Season of Thanks
Seven Minnesotans share their stories of hardship—and how those challenges shaped them for the better
(page 4 of 4)
Jon Huston, Buffalo
In 1971, I left Korea. I was adopted by a family in Buffalo, Minnesota. They already had three biological children, and, at 6, I became their youngest.
My biological father was an American soldier who left Korea to fight in Vietnam. He died there. My mother tried to raise me by herself, but she was poor. In Korea back then, Amerasian children were relentlessly picked on, their mothers shunned. My mom decided to give me up for adoption so I could have a better life.
I remember when my mom took me to the orphanage; I stayed for a week for screening and physicals. Then she took me back home, and I lived with her until I left the country. She actually took me to the airport the day I came to America.
I grew up a happy Minnesota boy, raised by a wonderful family. I never even thought about finding my birth mom until my first child was born 13 years ago. My early life was a puzzle; I wanted to put the pieces together so that I could tell my daughter about her heritage.
For 12 years, I searched on my own. Then a friend told me about a Korean reality TV show that helps reunite families. He sent in my documents and photos, and I was invited on the show. I used a webcam to tell my story.
A week later I got a call: They’d found my mother. I went back on the show via webcam. My birth mom was there. She had one of my baby pictures. It was the first time I’d seen a photo of myself before age 6. It was a really emotional moment.
A few months later, on the 37th anniversary of the day I left for America, I went back to Korea, where I was reunited with my birth mom. Don’t get me wrong: I love my family in Minnesota. My adoptive mom and dad are my parents, my adoptive siblings my siblings. But I immediately felt a strong connection with my biological mother.
I’m thankful for the friend who got me on the show. I’m thankful for my family here. But most of all, I’m thankful for my birth mom. Even though it broke her heart to do it, she gave me up so I could have a better life. The first time I went back to Korea, I stayed with her. She showed me albums she’d made of my photos. She sat and watched me sleep. I have never felt so loved, and for that, I’m thankful.
A Place Called Home
Rena Moran, St. Paul
Ten years ago, I decided to move to Minnesota. I was born and raised on the south side of Chicago. I love the city, but I wanted a safe, stable environment for my seven kids.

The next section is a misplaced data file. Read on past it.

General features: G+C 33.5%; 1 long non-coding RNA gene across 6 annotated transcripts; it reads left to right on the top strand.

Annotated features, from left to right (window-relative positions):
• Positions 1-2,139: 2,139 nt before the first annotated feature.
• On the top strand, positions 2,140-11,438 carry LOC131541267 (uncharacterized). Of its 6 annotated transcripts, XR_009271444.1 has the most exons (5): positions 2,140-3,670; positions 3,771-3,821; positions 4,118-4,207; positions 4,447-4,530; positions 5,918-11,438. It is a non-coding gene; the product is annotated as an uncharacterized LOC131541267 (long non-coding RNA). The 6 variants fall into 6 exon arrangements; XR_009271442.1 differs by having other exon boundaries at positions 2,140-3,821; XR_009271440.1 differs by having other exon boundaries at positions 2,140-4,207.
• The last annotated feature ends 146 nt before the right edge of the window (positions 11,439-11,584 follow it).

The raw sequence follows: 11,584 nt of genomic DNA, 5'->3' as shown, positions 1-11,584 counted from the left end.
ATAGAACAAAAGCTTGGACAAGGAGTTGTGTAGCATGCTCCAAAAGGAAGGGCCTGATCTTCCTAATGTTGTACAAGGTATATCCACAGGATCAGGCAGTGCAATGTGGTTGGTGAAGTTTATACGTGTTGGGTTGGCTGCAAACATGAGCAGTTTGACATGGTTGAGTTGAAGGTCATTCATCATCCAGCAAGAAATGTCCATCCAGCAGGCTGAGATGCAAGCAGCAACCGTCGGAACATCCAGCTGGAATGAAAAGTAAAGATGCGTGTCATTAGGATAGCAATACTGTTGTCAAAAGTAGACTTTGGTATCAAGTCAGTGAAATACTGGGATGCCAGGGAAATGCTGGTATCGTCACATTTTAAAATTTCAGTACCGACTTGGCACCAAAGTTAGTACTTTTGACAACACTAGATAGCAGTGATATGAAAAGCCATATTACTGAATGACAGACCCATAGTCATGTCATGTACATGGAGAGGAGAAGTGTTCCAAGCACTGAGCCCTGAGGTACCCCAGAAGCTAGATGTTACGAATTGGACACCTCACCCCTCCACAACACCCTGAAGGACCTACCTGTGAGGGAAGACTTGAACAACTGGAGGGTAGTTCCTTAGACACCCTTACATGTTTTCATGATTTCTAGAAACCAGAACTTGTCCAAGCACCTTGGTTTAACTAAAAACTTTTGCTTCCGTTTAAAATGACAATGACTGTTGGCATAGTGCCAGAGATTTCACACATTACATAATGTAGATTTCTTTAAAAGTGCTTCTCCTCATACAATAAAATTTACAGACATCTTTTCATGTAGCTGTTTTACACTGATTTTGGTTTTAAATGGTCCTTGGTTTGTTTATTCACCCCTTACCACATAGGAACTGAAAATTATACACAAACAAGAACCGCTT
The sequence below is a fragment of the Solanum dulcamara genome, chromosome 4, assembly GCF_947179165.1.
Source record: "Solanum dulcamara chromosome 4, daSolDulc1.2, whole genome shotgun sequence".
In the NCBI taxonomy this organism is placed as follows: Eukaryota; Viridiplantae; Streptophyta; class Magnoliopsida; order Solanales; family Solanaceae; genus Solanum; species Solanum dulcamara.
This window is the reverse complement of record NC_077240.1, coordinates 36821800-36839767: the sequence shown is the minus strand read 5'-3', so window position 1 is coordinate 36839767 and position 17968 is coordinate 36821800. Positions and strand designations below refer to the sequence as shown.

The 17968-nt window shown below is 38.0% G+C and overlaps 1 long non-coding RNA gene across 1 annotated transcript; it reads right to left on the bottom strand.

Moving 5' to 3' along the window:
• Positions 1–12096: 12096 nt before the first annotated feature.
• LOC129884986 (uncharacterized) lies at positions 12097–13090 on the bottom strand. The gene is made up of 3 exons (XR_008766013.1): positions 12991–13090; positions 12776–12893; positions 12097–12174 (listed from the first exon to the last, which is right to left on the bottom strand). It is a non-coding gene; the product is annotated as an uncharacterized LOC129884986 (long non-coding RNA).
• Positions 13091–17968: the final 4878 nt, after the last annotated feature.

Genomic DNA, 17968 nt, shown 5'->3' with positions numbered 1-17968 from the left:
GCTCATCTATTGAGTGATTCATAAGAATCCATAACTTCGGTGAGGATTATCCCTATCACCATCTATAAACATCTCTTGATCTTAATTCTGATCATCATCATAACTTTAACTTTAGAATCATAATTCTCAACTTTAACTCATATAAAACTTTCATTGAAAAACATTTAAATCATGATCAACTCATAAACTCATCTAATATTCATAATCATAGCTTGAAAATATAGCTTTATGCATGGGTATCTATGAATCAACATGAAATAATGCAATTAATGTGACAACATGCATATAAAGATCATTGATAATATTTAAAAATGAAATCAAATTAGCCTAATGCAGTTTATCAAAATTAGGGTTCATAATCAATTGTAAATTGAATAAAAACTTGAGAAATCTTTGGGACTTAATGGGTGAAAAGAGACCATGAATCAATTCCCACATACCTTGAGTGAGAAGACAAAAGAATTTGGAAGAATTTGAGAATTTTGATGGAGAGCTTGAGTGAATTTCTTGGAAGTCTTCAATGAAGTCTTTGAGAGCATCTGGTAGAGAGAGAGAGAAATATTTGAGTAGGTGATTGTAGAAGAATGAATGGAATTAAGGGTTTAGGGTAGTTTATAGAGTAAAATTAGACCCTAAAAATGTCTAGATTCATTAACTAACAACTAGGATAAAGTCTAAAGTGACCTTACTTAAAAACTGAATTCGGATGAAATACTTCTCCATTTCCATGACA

After giving it some thought, I decided to move my children—except my oldest daughter, who stayed behind with an aunt to finish her senior year in high school—to Minnesota. I left a place of security for the unknown.
I had a nephew here. He picked us up at the bus station. I told him I didn’t want my family to be a burden on him, so he dropped us off at the Sharing and Caring Hands homeless shelter.
We lived there for four months. It wasn’t an easy place to live, but it was a good place. Volunteers came in to help us. It was my goal to be in our own home by Thanksgiving, and by that time, we had moved into a duplex in St. Paul. Things were looking up.
My first job was cleaning at Camp Snoopy at the Mall of America. I have a degree in early childhood education, and I eventually found a job in the child-care room at the Midway YMCA. Later, I worked as an administrative assistant at a commodities-trading firm.
I eventually bought a house. I was welcomed by my neighbors, a community of strong families that share my passion for justice. My activism was born when the city, after constructing a library nearby, paved only half the street, even though the entire street was assessed the cost. I collected signatures for a petition I then presented to city officials. The city paved the rest of my street.
After that, I got interested in politics. Last year, I went to the 65A Precinct caucus, and when I heard Cy Thao wasn’t running for reelection, I decided to step forward. I’d been thinking we needed someone who could represent the community at the capitol—maybe I was the one I’d been waiting for.
In August, I won the primary against Jeremiah Ellis, the party-endorsed candidate. If I win the general, I will be the first African American state representative elected in St. Paul. I’m ready to make history.
I’m so grateful to live in a state where good people were willing to help my family achieve our dreams. I’m also thankful I was able to purchase a home and keep my family intact. And I’m thankful for the voters of District 65A who have gotten me this far.
Andy Steiner, a Minneapolis freelancer writer, profiled Congresswoman Michele Bachmann in the September issue of Minnesota Monthly.